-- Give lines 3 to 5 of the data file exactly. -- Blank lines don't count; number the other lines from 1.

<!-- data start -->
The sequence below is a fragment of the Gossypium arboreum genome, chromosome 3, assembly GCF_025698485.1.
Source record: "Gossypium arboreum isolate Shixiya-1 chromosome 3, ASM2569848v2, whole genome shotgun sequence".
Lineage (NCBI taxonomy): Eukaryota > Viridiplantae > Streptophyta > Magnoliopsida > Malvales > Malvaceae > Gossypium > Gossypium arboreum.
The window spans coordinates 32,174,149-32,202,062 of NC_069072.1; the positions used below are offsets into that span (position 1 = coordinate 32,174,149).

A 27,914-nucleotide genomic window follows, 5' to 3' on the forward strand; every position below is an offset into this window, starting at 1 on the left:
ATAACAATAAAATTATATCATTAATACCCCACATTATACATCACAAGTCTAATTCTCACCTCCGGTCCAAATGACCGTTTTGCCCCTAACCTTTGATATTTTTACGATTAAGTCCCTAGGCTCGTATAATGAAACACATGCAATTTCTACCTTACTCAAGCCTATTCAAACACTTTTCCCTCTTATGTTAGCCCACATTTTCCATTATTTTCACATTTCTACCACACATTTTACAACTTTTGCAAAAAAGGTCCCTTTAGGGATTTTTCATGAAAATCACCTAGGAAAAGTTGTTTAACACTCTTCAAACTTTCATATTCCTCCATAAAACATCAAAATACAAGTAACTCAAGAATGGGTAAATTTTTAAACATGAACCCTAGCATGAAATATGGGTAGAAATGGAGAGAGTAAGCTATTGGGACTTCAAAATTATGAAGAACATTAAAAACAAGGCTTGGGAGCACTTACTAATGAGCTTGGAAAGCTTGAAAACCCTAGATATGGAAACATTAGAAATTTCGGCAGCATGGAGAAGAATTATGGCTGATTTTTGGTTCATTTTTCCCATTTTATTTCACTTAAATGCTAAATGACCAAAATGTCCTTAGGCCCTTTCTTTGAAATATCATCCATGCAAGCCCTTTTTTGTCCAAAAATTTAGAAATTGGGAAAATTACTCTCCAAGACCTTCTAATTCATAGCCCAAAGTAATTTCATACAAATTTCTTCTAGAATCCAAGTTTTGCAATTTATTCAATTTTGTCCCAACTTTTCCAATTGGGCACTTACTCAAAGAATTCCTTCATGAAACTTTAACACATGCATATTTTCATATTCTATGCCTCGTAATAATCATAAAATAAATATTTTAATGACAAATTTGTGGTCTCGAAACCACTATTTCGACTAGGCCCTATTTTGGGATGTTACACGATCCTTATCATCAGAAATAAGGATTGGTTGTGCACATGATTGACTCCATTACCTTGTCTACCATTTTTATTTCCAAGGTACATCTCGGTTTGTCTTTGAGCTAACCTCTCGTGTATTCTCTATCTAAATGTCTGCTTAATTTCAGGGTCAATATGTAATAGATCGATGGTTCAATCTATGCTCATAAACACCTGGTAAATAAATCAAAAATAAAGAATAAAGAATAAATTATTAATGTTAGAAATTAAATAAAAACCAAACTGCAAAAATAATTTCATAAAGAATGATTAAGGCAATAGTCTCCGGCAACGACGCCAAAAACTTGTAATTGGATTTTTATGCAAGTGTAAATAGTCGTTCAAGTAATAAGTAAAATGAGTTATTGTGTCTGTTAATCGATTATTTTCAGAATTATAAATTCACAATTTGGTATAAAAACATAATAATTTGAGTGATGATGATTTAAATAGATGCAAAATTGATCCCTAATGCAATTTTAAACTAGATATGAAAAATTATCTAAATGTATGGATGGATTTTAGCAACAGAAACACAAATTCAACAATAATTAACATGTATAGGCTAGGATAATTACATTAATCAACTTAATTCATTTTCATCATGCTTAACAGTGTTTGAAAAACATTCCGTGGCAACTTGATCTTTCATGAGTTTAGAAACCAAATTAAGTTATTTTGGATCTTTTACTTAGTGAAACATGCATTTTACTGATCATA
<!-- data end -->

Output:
Lineage (NCBI taxonomy): Eukaryota > Viridiplantae > Streptophyta > Magnoliopsida > Malvales > Malvaceae > Gossypium > Gossypium arboreum.
The window spans coordinates 32,174,149-32,202,062 of NC_069072.1; the positions used below are offsets into that span (position 1 = coordinate 32,174,149).

A 27,914-nucleotide genomic window follows, 5' to 3' on the forward strand; every position below is an offset into this window, starting at 1 on the left: